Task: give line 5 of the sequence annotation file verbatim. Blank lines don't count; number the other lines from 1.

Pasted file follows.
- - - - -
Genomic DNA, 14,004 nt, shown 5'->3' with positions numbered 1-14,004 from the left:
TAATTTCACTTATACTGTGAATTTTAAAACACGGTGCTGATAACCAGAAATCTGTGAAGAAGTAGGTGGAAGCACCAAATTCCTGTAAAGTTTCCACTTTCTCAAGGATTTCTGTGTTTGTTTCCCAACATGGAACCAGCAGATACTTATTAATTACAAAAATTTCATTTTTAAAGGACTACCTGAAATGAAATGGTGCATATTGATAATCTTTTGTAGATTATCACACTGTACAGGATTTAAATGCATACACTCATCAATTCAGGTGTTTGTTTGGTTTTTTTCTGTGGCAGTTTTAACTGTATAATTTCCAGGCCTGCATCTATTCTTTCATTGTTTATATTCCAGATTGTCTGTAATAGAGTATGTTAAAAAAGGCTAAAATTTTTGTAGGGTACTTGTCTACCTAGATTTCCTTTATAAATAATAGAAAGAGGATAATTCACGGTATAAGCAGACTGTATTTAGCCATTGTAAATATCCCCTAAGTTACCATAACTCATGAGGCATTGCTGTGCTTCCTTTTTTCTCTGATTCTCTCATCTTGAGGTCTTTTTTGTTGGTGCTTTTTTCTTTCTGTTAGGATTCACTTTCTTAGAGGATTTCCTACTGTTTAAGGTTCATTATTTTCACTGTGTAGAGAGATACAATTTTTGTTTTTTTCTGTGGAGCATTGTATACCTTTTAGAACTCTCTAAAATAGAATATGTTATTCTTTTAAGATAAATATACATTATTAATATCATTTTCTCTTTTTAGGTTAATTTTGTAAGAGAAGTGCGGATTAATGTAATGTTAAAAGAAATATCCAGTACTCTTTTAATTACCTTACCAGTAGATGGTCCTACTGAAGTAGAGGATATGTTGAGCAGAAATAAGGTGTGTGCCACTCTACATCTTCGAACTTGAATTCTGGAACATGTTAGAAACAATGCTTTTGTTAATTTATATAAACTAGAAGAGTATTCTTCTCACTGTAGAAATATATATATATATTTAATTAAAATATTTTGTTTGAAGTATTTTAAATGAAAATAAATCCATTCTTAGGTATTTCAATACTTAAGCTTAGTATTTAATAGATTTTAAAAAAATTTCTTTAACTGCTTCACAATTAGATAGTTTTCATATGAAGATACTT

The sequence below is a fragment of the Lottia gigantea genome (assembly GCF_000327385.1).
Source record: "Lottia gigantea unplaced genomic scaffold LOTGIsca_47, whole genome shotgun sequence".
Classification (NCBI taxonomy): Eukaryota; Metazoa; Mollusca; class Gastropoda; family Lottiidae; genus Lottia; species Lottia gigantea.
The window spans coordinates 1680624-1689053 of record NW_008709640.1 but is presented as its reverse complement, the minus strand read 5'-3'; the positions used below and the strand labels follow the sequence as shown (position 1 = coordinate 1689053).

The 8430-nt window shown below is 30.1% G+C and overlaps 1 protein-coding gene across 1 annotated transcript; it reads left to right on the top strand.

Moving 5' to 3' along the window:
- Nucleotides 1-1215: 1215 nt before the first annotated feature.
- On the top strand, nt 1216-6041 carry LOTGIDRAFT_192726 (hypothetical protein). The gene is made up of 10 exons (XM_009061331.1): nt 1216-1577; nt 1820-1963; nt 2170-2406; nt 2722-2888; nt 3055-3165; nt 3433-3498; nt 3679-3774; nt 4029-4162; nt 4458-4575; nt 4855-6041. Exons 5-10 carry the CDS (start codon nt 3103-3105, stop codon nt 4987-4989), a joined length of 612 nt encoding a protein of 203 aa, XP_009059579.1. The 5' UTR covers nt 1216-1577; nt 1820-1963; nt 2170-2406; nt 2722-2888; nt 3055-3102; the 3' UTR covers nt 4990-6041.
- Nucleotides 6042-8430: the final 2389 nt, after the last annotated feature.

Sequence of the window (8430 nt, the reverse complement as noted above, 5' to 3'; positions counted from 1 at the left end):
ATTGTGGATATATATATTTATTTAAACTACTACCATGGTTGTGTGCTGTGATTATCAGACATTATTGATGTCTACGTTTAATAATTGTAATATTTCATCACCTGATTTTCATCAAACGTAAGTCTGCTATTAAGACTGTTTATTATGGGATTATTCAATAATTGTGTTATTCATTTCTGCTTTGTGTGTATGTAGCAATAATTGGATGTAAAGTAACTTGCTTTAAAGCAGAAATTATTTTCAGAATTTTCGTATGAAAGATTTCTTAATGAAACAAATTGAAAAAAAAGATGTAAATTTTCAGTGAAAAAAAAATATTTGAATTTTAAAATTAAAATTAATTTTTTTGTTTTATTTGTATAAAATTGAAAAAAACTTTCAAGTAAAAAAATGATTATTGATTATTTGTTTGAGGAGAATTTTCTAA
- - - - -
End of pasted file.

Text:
Classification (NCBI taxonomy): Eukaryota; Metazoa; Mollusca; class Gastropoda; family Lottiidae; genus Lottia; species Lottia gigantea.